Waterberg Echoes by Richard Wadley
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Publication Date: September 2019
Less than 200 km north of Pretoria, the majestic Waterberg plateau rises behind formidable ramparts that have long discouraged travellers and settlers. Reputedly used by President Kruger as a conveniently remote place to exile troublesome burghers, this rugged and scenic upland remained unknown to most South Africans until its development as an exclusive eco-tourism and hunting destination in the last 25 years. Despite (perhaps because of) its prolonged isolation and sparse population from the earliest times, the Waterberg has experienced a long and vibrant history. Yet until now, this is a history that has never been recounted in comprehensive, factual detail.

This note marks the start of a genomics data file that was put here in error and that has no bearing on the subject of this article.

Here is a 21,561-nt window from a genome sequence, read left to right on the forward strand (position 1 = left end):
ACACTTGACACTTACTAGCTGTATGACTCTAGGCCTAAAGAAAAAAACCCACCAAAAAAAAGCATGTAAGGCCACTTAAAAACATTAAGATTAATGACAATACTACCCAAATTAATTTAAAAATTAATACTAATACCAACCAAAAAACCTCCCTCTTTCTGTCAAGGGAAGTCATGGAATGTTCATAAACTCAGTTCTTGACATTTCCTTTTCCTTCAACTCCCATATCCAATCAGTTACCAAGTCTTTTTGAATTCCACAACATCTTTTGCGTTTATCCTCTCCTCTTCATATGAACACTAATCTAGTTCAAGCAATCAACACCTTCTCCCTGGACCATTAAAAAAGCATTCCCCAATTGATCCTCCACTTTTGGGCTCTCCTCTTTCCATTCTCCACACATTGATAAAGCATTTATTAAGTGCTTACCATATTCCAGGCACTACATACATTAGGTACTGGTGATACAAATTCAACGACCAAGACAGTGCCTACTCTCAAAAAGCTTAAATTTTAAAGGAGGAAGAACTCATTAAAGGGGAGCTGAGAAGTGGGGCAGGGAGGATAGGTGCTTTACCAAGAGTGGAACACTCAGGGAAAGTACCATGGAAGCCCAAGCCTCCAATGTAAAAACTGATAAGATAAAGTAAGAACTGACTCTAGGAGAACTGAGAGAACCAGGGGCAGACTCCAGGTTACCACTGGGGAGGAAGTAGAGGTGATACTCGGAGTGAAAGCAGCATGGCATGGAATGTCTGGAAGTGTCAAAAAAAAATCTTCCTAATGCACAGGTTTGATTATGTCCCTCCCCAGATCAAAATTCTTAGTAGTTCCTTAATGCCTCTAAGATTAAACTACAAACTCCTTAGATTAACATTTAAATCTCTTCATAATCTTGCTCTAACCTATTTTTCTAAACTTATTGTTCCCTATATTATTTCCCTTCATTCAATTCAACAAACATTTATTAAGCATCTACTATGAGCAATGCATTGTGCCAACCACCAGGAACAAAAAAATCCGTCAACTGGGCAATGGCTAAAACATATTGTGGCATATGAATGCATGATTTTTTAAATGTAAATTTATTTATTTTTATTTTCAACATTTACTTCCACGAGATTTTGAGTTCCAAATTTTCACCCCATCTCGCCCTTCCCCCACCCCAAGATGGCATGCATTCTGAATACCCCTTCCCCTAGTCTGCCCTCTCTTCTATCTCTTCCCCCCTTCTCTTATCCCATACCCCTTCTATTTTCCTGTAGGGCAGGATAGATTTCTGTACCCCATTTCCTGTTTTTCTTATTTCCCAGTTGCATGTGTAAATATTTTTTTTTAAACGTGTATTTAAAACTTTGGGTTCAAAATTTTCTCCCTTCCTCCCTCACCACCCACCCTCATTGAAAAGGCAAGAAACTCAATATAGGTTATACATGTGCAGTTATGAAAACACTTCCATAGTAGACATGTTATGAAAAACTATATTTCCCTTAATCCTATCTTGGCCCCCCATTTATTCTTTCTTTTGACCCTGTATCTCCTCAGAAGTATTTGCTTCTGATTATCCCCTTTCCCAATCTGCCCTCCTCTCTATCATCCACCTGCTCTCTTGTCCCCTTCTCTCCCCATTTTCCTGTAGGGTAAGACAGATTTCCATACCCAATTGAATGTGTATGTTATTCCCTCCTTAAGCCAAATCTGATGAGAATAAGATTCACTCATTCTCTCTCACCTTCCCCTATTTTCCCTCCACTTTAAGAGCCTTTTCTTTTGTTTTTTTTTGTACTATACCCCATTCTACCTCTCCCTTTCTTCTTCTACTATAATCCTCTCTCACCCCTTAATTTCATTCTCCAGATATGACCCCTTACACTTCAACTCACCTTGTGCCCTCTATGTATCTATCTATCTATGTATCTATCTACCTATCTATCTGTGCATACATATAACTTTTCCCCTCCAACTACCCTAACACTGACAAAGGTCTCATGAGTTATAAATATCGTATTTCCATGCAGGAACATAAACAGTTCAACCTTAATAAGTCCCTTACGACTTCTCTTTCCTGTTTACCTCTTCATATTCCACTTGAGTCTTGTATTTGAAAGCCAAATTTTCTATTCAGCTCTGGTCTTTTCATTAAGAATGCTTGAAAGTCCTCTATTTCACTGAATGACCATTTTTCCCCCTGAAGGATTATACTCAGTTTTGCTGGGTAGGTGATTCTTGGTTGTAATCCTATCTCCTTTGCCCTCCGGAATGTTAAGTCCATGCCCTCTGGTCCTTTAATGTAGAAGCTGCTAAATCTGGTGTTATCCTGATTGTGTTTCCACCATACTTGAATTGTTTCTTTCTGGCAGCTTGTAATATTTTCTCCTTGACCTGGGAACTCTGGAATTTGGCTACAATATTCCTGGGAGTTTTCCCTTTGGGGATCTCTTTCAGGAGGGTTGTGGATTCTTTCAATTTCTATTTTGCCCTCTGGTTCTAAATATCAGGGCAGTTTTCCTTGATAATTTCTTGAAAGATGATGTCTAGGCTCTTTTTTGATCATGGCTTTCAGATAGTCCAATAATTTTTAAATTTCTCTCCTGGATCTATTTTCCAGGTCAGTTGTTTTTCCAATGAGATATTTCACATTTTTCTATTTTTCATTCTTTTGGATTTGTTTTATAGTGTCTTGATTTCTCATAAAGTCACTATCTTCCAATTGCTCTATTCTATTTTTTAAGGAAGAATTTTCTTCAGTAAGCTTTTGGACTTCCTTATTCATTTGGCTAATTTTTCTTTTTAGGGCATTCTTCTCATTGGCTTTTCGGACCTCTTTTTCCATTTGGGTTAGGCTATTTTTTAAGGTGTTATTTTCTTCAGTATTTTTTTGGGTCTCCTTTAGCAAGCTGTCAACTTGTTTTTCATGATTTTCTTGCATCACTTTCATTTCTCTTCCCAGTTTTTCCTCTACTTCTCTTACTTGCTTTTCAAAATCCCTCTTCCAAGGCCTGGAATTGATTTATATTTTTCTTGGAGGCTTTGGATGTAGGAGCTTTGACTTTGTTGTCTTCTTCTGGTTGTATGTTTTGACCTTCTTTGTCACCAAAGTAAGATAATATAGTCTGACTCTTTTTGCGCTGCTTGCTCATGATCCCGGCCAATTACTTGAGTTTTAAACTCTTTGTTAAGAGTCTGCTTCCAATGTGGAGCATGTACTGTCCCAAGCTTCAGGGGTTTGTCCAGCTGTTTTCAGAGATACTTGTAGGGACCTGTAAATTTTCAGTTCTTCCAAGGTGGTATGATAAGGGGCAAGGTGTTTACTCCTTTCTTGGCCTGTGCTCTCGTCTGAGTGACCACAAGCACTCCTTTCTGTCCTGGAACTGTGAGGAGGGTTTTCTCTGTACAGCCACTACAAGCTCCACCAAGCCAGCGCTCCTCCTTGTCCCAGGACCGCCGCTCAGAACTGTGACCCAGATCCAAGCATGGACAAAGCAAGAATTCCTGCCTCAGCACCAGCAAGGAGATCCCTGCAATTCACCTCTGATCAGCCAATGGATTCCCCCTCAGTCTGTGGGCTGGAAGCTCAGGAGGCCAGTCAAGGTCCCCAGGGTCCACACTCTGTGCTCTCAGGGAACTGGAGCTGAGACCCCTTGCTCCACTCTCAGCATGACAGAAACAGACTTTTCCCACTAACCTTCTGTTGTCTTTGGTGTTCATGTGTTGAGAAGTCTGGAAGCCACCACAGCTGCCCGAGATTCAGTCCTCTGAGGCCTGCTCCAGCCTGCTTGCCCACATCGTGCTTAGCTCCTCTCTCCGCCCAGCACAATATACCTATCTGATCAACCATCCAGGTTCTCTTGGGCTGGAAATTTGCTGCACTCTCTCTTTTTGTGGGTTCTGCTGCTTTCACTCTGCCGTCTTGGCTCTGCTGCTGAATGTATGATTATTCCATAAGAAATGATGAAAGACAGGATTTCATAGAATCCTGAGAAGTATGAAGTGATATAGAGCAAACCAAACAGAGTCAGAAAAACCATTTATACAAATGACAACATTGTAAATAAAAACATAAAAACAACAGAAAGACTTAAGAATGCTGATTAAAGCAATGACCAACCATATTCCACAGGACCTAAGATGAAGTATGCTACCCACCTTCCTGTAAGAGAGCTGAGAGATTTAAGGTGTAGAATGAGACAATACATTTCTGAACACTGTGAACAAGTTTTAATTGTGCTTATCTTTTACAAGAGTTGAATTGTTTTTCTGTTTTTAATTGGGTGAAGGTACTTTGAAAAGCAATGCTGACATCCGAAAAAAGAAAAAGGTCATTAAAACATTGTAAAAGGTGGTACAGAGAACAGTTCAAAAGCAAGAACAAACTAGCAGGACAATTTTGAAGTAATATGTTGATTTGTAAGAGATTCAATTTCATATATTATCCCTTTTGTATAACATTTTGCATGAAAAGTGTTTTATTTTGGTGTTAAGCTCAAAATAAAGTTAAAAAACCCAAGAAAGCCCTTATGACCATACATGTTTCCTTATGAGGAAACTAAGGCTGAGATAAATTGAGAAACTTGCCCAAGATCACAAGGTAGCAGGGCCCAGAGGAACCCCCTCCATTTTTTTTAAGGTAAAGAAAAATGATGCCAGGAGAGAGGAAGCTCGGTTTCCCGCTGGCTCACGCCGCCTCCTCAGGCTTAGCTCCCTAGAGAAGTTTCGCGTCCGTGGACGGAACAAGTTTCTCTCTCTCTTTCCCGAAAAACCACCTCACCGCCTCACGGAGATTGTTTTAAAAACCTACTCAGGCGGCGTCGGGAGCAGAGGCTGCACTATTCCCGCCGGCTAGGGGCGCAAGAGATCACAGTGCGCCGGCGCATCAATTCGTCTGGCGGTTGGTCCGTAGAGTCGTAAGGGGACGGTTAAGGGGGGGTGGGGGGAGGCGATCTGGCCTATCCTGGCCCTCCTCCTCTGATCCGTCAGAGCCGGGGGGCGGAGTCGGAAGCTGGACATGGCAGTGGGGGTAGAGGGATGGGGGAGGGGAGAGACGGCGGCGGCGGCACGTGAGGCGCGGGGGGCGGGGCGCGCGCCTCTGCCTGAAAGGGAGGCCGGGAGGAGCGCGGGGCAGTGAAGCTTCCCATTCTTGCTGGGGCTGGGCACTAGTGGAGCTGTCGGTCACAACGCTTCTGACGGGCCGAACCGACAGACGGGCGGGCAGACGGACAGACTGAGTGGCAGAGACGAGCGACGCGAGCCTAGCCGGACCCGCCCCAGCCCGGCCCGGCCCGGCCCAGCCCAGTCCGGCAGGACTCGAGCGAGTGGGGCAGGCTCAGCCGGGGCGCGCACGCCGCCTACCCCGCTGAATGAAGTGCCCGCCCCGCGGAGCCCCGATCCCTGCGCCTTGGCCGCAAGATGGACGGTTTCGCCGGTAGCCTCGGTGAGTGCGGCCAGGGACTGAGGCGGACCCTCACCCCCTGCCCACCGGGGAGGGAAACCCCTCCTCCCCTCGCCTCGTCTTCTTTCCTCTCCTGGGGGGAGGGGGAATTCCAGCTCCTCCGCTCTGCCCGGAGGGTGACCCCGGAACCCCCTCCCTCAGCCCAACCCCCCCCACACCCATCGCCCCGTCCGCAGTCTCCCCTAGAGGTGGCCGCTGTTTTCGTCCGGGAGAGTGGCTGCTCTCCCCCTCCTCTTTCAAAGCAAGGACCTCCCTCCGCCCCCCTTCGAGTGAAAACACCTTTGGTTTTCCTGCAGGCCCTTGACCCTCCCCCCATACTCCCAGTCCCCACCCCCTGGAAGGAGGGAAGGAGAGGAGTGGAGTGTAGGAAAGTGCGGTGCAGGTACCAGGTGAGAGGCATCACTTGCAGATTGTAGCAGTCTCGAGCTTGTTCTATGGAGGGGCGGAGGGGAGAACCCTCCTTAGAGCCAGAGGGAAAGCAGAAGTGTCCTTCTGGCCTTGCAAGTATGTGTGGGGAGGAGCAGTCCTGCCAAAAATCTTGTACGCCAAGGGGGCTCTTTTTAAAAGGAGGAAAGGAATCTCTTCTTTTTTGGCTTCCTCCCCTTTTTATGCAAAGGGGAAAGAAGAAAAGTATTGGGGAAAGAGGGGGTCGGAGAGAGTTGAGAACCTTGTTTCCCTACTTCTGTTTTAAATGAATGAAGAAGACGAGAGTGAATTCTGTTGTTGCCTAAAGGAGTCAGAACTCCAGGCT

Waterberg Echoes tells the stories of the remarkable people who first settled the plateau and its surrounds and their tribulations from disease, agriculture and governmental neglect. It describes conflicts during the difeqane, the South African War and the 1914 rebellion; the stories of mines in the lowlands surrounding the plateau and the arrival of Herero refugees from Namibia in 1906; the spread of religions and education across the region; and the role of politics.
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